The Dragon robot spacecraft docked (or berthed) with the International Space Station since Sunday morning March 3rd, which owner Space X (which tests its rocket engines just up the road from the rancho) trumpeted in its news release as being “thrilled to bring this capability back to the United States.”
The Russians, of course, have doing automated resupply to the ISS for some years, though the Dragon supposedly will be able to return lots more stuff when it recapitulates the old ocean splashdown routine last seen in the Apollo days, March 25 off Baja, California.
I had no idea. Shows what happens when you ignore most of the media most of the time. The first moonwalker, who performed that feat in July 1969 when I was rather preoccupied on patrol in Vietnam, died at 82 in August.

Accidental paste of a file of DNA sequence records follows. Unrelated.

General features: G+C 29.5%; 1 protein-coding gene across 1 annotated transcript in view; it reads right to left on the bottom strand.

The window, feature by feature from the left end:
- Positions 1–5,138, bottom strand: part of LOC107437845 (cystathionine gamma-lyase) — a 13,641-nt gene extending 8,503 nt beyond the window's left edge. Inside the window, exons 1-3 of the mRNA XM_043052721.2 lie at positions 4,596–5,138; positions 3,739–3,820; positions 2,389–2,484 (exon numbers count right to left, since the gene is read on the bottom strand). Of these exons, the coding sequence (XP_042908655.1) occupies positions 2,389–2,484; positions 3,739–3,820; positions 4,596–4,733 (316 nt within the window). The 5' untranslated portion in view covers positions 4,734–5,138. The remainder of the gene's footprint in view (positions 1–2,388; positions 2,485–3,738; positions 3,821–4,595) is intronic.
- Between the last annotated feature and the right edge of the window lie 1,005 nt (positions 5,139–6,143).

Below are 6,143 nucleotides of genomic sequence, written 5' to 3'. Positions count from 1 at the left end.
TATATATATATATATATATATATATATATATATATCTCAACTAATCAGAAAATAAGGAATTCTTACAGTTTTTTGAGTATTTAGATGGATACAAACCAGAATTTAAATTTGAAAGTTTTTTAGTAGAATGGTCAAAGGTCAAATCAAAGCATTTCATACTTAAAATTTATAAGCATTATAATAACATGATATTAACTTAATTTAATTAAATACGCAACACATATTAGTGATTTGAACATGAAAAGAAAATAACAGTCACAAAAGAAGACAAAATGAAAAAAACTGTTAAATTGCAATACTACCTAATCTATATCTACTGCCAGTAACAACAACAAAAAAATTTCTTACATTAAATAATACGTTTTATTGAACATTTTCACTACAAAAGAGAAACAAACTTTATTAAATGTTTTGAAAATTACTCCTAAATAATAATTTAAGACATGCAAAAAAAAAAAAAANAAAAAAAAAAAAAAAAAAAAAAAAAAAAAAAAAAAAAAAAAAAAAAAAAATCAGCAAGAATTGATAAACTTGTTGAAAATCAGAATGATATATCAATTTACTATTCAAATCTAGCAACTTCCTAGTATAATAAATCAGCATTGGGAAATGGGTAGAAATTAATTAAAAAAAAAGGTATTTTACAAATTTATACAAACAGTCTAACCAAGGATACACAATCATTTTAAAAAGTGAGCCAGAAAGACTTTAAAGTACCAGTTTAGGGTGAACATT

I knew that part. I didn’t know he was cremated and his “ashes” and “dust” were buried at sea in the Atlantic somewhere off Florida. Probably directly east of the launch pad, though it doesn’t say.
Meanwhile, a day or so after the retired Endeavor space shuttle flew by McGregor, Texas, on its 747 carrier, Space X tested its Grasshopper, a vertical landing space vehicle, there. For now, it’s the first stage of X’s Falcon 9 powered by a Merlin engine—and the classic scifi image of the landing space rocket. If they ever do succeed at making that routine, we’ll know our space future is on the way.
Posted in Sailing, Science/Engineering, Space, Texana, Viet Nam
Tagged buried at sea, Falcon 9, Grasshopper, McGregor Texas, Merlin rocket engine, moonwalker, Neil Armstrong, Space X